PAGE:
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Research Gets Closer to Origin of Parkinson's Disease
Date:1/4/2008

a-synuclein -- as opposed to modified forms -- also block the desired breakdown of damaged nerve cell molecules. Such mutant proteins are present in the 5 percent to 10 percent of Parkinson's patients struck with a relatively rare, familial form of the disease.

"But the novelty of our work today is that the modified protein mechanism we found this time will apply to all Parkinson's patients," noted Cuervo. "And so it becomes possible that in the future we can design drugs to improve the function of the garbage containers, the lysosomes, in all Parkinson's patients, and maybe overcome the problem that these nerve cells have handling the modified molecules."

Cuervo and her Einstein colleagues conducted the study, based on laboratory work with male rats, in collaboration with scientists from Columbia University in New York City, the University of Pennsylvania, and Harvard Medical School in Boston.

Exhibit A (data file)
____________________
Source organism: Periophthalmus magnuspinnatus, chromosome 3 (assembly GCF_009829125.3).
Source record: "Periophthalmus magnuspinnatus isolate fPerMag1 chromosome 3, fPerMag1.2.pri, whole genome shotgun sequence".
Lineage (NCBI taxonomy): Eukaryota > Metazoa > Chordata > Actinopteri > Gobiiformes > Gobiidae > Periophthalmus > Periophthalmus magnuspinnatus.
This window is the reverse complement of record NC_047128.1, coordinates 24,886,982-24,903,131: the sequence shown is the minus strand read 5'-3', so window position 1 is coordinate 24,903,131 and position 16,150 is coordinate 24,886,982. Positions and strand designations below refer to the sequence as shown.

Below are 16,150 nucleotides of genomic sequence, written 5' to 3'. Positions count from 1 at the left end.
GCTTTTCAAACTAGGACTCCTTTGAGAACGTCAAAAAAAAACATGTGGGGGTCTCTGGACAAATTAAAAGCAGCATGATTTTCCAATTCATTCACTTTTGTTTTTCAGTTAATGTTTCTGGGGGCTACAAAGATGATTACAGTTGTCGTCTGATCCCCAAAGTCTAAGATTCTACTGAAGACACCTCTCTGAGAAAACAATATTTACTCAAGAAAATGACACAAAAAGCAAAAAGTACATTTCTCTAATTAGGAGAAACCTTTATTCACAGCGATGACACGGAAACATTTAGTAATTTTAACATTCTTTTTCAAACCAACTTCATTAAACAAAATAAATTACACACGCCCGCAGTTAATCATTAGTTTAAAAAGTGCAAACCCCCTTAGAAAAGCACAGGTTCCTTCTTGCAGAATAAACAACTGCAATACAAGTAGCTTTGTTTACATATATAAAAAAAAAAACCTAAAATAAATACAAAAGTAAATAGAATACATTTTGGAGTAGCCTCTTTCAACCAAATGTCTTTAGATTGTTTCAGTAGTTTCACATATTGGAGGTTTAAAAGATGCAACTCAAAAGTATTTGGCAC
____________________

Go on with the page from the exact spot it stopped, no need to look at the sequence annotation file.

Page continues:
The National Parkinson Foundation estimates that 1.5 million Americans are affected with Parkinson's disease, the most common degenerative brain disorder affecting movement.

The nerve damage that's characteristic of this incurable disease brings about a dramatic loss of muscle control, typically manifesting as tremors, stiffness, and a loss of balance and agility.

Though optimistic about her work, Cuervo emphasized that translating the latest findings into new preventive and curative interventions will require a lot more research and time.

"I want to be very cautious," she said. "We are far from a final cure. It's not something we can do tomorrow. It's going to take some time. But now we know what the problem is. And we think that we have something, a target, to focus on."

Nonetheless, Dr. Robert Burke, director of the Morris K. Udall Parkinson's Disease Research Center of Excellence at Columbia University, called the new findings a "big step forward."

"Their first finding was only related to the
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